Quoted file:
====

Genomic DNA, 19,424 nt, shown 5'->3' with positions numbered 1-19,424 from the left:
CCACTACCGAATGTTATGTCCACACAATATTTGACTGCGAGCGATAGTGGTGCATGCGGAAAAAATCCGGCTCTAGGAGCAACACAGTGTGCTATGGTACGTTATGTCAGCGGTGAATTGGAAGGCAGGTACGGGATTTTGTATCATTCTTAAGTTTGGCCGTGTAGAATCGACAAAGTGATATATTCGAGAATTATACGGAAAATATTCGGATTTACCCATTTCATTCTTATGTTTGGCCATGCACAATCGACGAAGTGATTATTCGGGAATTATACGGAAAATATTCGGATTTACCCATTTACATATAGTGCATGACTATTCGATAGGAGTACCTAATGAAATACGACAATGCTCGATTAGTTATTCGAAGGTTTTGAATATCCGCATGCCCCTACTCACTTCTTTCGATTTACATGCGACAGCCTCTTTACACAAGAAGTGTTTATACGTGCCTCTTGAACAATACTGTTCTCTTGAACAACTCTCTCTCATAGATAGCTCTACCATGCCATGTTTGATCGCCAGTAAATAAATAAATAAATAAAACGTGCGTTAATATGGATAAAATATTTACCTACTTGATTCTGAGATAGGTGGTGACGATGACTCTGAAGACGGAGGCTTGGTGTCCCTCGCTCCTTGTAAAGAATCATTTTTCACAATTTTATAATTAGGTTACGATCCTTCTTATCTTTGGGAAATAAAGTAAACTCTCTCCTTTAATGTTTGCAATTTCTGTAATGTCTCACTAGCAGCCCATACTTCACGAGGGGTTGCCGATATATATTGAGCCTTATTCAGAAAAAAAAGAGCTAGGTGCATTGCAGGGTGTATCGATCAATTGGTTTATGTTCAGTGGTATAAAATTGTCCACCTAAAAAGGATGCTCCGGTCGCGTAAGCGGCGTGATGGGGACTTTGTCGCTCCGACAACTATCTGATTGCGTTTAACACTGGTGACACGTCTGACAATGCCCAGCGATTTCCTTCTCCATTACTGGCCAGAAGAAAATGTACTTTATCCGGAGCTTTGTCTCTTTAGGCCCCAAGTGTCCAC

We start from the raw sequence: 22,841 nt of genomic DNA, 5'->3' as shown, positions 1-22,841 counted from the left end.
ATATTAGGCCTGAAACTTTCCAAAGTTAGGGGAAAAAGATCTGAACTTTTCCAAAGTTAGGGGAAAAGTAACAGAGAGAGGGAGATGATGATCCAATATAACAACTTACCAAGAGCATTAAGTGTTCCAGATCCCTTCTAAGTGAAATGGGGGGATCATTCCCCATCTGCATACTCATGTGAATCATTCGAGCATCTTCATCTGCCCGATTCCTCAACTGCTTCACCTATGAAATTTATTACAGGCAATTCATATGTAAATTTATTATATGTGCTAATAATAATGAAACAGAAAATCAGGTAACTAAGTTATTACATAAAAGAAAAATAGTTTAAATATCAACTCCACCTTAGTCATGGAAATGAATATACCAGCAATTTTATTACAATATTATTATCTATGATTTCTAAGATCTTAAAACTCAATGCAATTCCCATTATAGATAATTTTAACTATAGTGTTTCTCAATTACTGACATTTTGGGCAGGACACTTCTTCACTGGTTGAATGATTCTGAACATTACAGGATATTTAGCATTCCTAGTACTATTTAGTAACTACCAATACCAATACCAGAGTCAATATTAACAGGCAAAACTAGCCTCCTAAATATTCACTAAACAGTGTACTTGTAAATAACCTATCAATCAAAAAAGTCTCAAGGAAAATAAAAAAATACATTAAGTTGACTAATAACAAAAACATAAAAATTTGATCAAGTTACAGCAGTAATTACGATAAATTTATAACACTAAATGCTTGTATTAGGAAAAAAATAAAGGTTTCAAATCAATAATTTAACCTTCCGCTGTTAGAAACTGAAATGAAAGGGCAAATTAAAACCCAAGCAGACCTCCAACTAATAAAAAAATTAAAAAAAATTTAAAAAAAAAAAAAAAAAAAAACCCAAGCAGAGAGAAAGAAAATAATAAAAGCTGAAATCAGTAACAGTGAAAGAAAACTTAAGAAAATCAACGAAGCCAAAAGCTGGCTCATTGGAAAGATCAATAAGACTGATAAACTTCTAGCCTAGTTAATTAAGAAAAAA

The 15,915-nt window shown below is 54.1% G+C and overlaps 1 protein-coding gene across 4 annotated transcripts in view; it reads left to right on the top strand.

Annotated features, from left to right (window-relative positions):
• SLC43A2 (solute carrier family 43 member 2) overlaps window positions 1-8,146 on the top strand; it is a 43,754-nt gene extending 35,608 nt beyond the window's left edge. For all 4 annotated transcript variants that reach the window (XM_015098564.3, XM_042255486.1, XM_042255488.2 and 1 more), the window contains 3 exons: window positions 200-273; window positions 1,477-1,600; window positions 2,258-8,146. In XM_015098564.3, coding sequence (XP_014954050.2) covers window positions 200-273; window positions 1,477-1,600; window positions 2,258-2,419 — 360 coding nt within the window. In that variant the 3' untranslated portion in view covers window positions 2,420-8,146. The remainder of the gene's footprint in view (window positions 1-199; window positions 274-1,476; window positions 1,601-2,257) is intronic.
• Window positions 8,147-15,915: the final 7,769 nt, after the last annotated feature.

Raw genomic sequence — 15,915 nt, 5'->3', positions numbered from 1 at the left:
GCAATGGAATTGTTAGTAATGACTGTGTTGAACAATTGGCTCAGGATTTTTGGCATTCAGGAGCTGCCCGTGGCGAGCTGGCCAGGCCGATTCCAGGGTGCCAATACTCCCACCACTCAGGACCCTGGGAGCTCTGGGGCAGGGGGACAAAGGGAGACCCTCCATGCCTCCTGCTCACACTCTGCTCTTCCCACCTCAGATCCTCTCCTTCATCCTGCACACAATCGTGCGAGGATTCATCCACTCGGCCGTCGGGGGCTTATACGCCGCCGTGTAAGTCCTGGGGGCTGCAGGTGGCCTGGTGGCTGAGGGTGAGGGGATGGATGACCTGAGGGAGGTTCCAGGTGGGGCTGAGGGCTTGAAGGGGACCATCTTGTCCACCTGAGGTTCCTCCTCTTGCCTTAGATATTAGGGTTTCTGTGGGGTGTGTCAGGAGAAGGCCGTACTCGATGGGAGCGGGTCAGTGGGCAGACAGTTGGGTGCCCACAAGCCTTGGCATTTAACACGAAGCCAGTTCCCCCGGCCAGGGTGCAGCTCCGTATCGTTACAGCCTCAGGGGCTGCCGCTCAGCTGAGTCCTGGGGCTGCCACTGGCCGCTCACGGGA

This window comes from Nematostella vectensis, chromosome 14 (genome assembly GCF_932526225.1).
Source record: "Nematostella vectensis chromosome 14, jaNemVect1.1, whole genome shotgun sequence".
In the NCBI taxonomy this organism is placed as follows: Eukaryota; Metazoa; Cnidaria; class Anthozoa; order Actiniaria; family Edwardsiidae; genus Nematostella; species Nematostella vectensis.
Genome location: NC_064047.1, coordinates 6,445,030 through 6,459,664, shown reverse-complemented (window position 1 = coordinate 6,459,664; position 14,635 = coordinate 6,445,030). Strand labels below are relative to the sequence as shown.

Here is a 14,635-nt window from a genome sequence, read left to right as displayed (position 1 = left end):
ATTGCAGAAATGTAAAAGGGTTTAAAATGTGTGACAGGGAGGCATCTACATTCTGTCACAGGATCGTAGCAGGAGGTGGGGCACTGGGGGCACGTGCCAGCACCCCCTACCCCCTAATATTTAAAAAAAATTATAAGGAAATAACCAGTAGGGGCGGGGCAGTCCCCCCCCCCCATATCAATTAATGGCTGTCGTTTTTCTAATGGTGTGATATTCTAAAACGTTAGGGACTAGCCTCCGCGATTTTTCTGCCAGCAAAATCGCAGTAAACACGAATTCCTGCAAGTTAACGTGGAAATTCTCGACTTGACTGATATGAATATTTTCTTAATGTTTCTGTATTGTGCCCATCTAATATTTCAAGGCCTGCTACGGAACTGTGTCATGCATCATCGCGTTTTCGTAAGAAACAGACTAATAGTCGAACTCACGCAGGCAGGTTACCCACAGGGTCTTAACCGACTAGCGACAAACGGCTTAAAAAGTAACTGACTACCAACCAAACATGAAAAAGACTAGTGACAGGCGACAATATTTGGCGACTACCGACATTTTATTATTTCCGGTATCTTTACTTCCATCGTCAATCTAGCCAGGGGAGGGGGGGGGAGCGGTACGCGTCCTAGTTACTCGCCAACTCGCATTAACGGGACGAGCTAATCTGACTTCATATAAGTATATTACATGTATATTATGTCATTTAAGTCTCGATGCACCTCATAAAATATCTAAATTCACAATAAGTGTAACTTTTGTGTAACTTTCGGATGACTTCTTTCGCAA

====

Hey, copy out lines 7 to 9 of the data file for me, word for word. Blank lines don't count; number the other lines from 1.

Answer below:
• SLC43A2 (solute carrier family 43 member 2) overlaps window positions 1-8,146 on the top strand; it is a 43,754-nt gene extending 35,608 nt beyond the window's left edge. For all 4 annotated transcript variants that reach the window (XM_015098564.3, XM_042255486.1, XM_042255488.2 and 1 more), the window contains 3 exons: window positions 200-273; window positions 1,477-1,600; window positions 2,258-8,146. In XM_015098564.3, coding sequence (XP_014954050.2) covers window positions 200-273; window positions 1,477-1,600; window positions 2,258-2,419 — 360 coding nt within the window. In that variant the 3' untranslated portion in view covers window positions 2,420-8,146. The remainder of the gene's footprint in view (window positions 1-199; window positions 274-1,476; window positions 1,601-2,257) is intronic.
• Window positions 8,147-15,915: the final 7,769 nt, after the last annotated feature.

Raw genomic sequence — 15,915 nt, 5'->3', positions numbered from 1 at the left: